Archive for the ‘Language Arts’ Category
Via Elizabeth at Charlottesville Words: The Eggcorn Database.
The word eggcorn was coined collectively by the linguists who write at the excellent group blog Language Log.
Linguists collect usage examples. Unlike language teachers or the often
self-styled grammar experts who complain in the press about the decay
of English, they are not picky: the actual, real-life use is what
counts, and the most interesting bits — those that might reveal
something about how real people apprehend their language — often
stretch the received rules of correctness.
In September 2003, Mark Liberman reported (Egg corns: folk etymology, malapropism, mondegreen, ???)
an incorrect yet particularly suggestive creation: someone had written
“egg corn” instead of “acorn”. It turned out that there was no
established label for this type of non-standard reshaping. Erroneous as
it may be, the substitution involved more than just ignorance: an acorn
is more or less shaped like an egg; and it is a seed, just like grains
of corn. So if you don’t know how acorn is spelled, egg corn actually makes sense.
Other examples of eggcorns are:
"for all intensive purposes"
"here, here" (instead of "hear, hear")
"coming down the pipe"
The aforementioned Elizabeth gets credit for spotting a new eggcorn in common usage, and it is now included in the dictionary: "half-hazard."
Eggcorns are different from malapropisms, which can also be fun to watch for. A malapropism is a word used in place of the correct word, where the substitution sounds similar to the intended word but means something vastly different, often resulting in quite comical sentences. A famous example is the line uttered by Curly of the Three Stooges: "I resemble that remark!"
(The link takes you to WikiPedia, where there are many more examples of malapropisms and eggcorns, including a malapropism that made me laugh out loud: "New Scientist also reported the first-ever malapropism for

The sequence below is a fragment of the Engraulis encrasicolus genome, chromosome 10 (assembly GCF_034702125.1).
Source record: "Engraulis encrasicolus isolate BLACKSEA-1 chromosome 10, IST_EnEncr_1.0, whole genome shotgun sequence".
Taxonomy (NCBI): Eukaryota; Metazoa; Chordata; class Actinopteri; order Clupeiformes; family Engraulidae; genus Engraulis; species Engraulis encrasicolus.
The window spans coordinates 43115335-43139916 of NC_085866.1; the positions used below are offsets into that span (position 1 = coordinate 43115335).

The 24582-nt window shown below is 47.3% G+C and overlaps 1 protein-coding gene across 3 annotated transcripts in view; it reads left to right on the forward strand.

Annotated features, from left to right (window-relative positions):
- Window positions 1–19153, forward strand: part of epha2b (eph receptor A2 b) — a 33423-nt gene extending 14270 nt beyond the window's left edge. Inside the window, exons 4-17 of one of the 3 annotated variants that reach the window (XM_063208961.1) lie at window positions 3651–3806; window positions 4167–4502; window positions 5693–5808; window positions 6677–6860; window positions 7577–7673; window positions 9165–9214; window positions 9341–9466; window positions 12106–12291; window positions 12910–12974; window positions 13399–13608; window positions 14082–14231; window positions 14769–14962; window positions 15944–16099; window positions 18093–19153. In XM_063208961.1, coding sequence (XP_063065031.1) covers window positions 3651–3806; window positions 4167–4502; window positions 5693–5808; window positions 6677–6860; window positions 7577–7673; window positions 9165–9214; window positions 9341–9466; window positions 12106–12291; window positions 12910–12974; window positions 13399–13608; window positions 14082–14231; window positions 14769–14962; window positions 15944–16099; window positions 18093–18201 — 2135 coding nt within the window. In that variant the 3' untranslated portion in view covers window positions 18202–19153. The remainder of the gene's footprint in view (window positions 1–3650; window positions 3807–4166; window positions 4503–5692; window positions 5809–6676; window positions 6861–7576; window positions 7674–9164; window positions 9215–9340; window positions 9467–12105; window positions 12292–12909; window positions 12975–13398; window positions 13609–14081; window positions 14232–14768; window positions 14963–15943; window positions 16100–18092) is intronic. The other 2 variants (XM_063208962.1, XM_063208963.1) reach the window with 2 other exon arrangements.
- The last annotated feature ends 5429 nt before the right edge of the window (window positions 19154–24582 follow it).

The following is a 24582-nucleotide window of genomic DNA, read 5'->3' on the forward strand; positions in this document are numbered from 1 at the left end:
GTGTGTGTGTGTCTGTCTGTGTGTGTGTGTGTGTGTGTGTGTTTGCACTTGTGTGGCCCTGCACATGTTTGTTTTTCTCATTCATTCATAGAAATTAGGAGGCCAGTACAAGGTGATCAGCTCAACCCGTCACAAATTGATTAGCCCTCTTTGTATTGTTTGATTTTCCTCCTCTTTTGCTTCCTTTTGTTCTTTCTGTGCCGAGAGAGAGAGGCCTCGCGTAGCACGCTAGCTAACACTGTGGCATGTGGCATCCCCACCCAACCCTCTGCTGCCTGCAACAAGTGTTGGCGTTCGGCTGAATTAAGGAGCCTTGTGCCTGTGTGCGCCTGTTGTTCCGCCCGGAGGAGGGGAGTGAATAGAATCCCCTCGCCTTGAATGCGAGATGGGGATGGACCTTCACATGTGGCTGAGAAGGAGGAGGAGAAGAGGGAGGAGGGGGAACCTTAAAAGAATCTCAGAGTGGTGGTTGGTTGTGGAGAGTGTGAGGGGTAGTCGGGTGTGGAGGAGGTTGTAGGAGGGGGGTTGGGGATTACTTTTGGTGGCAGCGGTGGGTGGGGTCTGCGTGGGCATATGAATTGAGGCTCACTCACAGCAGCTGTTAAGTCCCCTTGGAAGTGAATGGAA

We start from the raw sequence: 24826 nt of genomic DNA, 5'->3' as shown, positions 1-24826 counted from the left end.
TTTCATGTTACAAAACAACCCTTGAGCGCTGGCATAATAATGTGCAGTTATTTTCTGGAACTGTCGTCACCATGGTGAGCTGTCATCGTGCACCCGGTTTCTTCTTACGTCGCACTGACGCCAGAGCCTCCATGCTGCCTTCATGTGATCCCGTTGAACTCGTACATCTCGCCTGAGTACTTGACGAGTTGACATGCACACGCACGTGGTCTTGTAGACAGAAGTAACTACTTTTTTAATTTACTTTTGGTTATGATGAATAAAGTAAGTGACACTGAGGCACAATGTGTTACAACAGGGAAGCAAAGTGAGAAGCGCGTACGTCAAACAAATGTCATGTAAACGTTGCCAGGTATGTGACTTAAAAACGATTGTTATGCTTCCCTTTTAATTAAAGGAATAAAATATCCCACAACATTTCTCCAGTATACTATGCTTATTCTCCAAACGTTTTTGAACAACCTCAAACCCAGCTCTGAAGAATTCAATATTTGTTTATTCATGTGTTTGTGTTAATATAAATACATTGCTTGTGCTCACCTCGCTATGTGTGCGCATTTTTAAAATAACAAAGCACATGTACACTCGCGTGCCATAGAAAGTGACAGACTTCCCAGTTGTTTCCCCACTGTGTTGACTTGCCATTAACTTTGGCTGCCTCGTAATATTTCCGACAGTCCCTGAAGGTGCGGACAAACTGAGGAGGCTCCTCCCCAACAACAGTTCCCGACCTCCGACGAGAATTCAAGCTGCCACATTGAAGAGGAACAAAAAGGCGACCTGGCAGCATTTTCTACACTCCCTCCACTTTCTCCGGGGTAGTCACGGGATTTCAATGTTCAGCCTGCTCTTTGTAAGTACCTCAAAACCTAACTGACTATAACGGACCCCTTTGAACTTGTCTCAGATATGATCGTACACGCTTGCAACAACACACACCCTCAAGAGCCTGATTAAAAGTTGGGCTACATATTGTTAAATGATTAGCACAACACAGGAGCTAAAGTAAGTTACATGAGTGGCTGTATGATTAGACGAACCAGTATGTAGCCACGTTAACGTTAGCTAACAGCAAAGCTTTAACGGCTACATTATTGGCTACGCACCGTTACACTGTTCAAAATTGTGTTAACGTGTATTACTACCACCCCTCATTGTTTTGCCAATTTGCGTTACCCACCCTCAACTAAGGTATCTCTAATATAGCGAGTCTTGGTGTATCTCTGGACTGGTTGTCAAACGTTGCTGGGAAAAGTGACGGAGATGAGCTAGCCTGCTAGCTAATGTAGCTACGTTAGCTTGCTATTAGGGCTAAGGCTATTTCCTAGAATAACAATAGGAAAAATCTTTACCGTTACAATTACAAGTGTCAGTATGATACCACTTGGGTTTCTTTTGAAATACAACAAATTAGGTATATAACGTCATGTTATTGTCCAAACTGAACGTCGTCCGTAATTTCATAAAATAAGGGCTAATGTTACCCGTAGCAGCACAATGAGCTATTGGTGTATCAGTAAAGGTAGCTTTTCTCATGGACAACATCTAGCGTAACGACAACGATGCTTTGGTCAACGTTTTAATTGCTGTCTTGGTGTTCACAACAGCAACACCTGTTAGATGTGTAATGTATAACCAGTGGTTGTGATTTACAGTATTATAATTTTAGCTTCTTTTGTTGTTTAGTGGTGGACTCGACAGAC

"malapropism", when, having become aware of his error, the office
worker apologized, saying he had committed a "Miss Marple-ism." No doubt he was thinking of Mrs. Malaprop, the character in Richard Brinsley Sheridan’s play, The Rivals, whose comical linguistic errors gave rise to the term.)
So a malapropism is a wrong word used in place of a word that sounds similar, but not identical, and has a totally different meaning. An eggcorn is a substitution that sounds the same or almost the same as a word or phrase—so similar, and making just enough sense, that it often passes into common usage: "blatantly obvious" instead of "patently obvious."
Don’t you just love the English language?
Calling all young wordsmiths! Children’s book author Tabatha Yeatts is holding a writing contest for kids. Can you tell the story behind the picture at that link? Entries due April 1, 2007.
And how cool does Tabatha’s book on forensics sound??
Ha! I knew I was being optimistic when I talked about continuing my narration post "tomorrow." My poor little Bean. Still running a highish fever, now on antibiotics. So no long post today, but a kind reader wrote in with a very good question, which I can answer quickly:
When your children narrate to you and you want to write
it down for them, how do you go about it? My computer with at printer
is busted right now so no typing… They just narrate so quickly I